Tourist’s eye view

The popular concept of the Los Monegros region in Aragon is aptly summed up by the view from the AVE high-speed train on the Madrid to Barcelona line. In Zaragoza the view from the eponymous taxi driver was polite but clear; the ecologists had an opinion, of course, but really there was nothing in Los Monegros but ¡Quatro lagartos! “Four lizards”, slang for nothing at all. Herein lies the nub of the problem for groups opposing the Gran Scala casino development project. Despite the fact that the ‘dessert’ areas of Huesca and Zaragoza provinces do indeed host a rich environmental heritage there seems to be no way to change, reverse in fact, the popular beliefs that undeveloped, or poorly developed land is worthless and that all progress is, by definition, a good thing. He went on to say that once outside of the city, Aragon is “Todo pueblo”, that is to say completely backward. The trouble is, he’s right! Maybe the way forward for the opposition is to propose a viable alternative to the scheme?

Los Monegros

I’ve been doing a lot of research into the issue of Los Monegros and the proposed Gran Scala casino development. In fairness I still have a totally open mind; taking on board the environmental concerns but also the social issues, which are complicated to say the least. But in the meantime I was able to actually go there last week – something that I feel few of the protagonists are actually doing right now!

It’s been over twenty years since I was last here, and lately I just seem to view Los Monegros from the luxury of the High Speed Trains that wizz through the region at over 300 kilometres per hour. What I see is that the term ‘desert’, often used by protagonists on both sides of the debate, is far from the truth; the region is farmland, although the living there is clearly very hard.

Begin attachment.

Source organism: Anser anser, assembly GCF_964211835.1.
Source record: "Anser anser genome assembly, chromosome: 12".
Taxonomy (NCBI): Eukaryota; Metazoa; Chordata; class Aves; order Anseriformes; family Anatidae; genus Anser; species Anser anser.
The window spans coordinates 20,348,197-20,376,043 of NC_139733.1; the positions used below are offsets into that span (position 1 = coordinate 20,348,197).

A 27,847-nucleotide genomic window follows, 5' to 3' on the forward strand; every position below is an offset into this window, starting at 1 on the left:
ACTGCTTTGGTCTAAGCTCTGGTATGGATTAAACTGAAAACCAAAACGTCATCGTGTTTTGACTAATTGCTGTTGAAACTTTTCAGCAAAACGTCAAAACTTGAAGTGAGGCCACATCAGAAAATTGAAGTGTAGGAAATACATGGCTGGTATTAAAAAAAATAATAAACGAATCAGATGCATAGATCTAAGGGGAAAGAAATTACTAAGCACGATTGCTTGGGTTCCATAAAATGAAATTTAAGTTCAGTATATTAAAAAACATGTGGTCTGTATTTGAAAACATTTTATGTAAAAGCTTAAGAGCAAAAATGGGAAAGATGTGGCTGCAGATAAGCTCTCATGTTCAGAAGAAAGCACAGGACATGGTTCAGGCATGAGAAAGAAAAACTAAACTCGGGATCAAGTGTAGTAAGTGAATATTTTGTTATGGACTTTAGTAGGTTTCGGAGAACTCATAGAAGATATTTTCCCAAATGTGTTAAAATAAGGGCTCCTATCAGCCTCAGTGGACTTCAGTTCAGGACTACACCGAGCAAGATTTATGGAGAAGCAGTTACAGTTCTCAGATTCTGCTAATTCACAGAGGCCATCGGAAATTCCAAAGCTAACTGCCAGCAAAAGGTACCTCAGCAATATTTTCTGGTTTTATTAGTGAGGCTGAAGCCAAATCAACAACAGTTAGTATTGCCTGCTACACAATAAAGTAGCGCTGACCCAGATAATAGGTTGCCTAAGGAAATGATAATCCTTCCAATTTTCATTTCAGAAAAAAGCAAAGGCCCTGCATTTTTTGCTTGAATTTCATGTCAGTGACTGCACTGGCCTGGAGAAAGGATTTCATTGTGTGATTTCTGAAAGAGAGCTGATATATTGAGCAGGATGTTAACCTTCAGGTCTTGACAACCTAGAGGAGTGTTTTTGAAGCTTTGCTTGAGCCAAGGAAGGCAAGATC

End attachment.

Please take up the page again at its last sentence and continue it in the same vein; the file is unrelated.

We drove through Otiñena, one of the key villages in the controversy, but didn’t stop as it was clear that the World’s press had been there before us. But a quick appraisal showed that the poverty in the district is real enough – it reminded us strongly of villages in the Western Sahara; is this modern Spain, we asked ourselves?

But the region has a stark beauty all of its own, and I feel for the environmentalists who are afraid that this will be lost or severely damaged by the development. Most of us have a feeling for the sense of ‘wilderness’ but how many know, or care, what that term actualluy means, I wonder?

I want to write a serious feature article on Los Monegros and would welcome views from all sides of the debate. But in the meantime I just want to share a few images of a landscape that could soon change forever.